Companies Act 2016 Audit Exemption: Opposition to Exempting Small Companies

In my earlier post, I had highlighted the proposed audit exemption for dormant companies and small companies under the Companies Act 2016. This would be carried out through a Practice Directive on Audit Exemption. The Companies Commission of Malaysia (SSM)  invited feedback on this proposed move.

Pic from NY –

SSM has now published the feedback it has received and has extended the deadline for feedback until 28 February 2017. From the feedback, there appears to be mixed views. In general, there is support for allowing dormant companies to no longer require an auditor. However, there are differing views on whether to allow audit exemption for small companies. A majority of the responses objected to such an exemption.

Some of the points raised in the feedback process in relation to small companies were:

(1) Impact to SMEs

SMEs may not be able to maintain proper accounting records. There is a need for an annual audit so that SMEs can have access to an independent finance professional. Not many SMEs may have their own in-house accounting professional so the mandatory annual audit can assist such companies.

The compulsory annual audit will deter fraud. It would also protect the directors of such SMEs so that there is less risk of sanctions for failure to maintain proper accounting records.

If the annual audit is removed, ad hoc audits may still be required for funding or financing purposes. Such ad hoc audits may be expensive.

(2) Impact to society

Doing away with annual audits for small companies would have an impact on the submission of tax returns since the submission process requires the audited accounts. When banks extend financing or loans, the banks would also want to have a copy of the audited accounts.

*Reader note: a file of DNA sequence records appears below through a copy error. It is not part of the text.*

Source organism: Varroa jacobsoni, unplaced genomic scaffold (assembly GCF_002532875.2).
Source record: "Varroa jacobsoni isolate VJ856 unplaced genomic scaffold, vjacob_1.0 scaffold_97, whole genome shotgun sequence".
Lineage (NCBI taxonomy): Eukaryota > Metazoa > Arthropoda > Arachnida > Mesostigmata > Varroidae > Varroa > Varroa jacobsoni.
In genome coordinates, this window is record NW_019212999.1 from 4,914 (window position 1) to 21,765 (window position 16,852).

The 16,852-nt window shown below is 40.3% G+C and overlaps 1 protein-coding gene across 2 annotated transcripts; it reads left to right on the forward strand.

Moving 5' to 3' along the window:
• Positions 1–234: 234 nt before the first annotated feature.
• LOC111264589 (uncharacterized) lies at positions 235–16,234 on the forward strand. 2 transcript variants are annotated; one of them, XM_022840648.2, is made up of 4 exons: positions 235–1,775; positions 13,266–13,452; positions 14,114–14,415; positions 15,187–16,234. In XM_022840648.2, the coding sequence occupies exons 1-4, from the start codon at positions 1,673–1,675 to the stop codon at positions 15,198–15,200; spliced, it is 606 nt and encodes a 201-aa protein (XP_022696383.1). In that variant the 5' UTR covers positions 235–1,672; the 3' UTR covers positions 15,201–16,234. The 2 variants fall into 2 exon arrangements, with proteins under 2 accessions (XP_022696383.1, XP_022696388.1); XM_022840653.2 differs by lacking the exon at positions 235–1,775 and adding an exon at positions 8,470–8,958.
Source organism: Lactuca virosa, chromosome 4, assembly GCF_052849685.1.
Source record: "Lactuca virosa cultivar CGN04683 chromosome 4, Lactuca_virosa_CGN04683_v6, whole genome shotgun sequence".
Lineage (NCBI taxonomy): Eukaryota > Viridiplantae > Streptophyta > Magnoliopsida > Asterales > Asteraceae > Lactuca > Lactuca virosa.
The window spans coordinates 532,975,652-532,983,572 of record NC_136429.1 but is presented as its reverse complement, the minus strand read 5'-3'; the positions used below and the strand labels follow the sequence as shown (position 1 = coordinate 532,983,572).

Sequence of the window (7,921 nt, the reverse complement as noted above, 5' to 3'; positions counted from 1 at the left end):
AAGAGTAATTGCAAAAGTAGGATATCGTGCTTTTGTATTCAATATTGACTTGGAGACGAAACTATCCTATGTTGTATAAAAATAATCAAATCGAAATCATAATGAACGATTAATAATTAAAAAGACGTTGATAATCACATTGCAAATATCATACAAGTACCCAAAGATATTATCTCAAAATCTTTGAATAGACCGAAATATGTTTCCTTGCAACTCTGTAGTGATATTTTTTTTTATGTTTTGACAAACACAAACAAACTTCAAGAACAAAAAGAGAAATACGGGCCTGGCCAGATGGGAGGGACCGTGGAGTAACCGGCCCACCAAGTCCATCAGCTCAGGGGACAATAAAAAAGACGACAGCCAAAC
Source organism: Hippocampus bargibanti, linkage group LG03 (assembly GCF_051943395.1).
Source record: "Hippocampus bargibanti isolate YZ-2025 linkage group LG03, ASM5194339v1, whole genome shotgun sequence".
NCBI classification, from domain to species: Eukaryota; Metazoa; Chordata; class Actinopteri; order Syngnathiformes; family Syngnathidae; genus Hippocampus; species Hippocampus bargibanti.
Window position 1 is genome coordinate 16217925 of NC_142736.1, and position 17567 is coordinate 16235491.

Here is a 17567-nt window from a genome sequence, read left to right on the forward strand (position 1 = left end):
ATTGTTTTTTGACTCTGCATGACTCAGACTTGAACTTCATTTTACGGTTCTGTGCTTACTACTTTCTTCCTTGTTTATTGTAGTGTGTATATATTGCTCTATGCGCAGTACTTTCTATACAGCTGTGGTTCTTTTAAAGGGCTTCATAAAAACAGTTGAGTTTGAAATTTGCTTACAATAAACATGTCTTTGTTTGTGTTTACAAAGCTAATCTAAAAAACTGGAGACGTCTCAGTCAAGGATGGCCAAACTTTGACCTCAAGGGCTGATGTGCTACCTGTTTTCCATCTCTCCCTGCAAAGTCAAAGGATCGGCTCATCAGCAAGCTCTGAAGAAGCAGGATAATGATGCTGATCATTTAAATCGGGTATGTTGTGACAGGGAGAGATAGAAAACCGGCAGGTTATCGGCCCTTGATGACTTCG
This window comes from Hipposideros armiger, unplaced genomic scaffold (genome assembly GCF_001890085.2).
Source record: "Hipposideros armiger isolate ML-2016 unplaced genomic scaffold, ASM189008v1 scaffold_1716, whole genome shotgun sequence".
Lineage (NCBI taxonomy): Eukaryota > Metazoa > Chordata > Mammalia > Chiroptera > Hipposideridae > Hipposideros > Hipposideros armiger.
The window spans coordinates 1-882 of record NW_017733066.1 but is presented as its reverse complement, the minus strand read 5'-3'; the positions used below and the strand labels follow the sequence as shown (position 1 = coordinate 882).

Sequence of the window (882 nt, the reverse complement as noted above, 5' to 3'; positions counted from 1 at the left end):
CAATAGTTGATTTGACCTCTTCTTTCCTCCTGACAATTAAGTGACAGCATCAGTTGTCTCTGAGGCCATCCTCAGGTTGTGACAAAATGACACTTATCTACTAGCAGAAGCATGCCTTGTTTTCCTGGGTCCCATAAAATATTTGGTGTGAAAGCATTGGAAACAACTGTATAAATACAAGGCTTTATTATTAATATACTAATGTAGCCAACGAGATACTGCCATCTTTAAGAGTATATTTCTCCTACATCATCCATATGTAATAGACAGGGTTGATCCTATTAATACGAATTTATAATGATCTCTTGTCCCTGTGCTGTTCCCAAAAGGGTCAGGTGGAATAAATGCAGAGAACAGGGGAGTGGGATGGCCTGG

(3) Impact to the accounting profession

There will be an impact on the accounting profession. Many accountants will see a drastic reduction in their audit revenue. Audits of small companies provide a training ground for fresh accountants. 78% of the accountants who responded to a survey stated that they do not have any strategy in place to cope with any possible audit exemption.

0 thoughts on “Companies Act 2016 Audit Exemption: Opposition to Exempting Small Companies

  1. Johny Lim 14 December, 2016 / 2:03 pm

    I’m accountant myself & I know exactly how it feels for the small business audit exemption. This is surely affecting many small audit firms if it goes through.

    I live in Malaysia and am able to provide the same accounting service abroad particularly in the UK. Yes I’m well verse in Malaysia’s GST & UK’s VAT.

    Where a small business doesn’t need to get audited their accounts in the UK, what quality you can expect because not all owner who knows accounting! Yes it’s without quality, but again the errors are equally negligible too. If a small mistake made means tax evasion, then the tax officer must be very busy then ! What’s the point of to be pound foolish but penny wise !

    We are no longer living in an era where you can get yourself comfortable till your retirement, one needs to move forward to stay relevant, otherwise more surprises will come to you soon!

  2. Kristin 12 March, 2017 / 2:34 pm

    Has there been any update on the Audit Exemption for Dormant and Small Companies?

    • Lee Shih 14 March, 2017 / 3:40 pm

      So far, there is still no update on the audit exemption.

  3. Just 22 March, 2017 / 8:46 pm

    Heard that company secretary is also optional as the director can appoint himself as compliance officer is that true?

Leave a Reply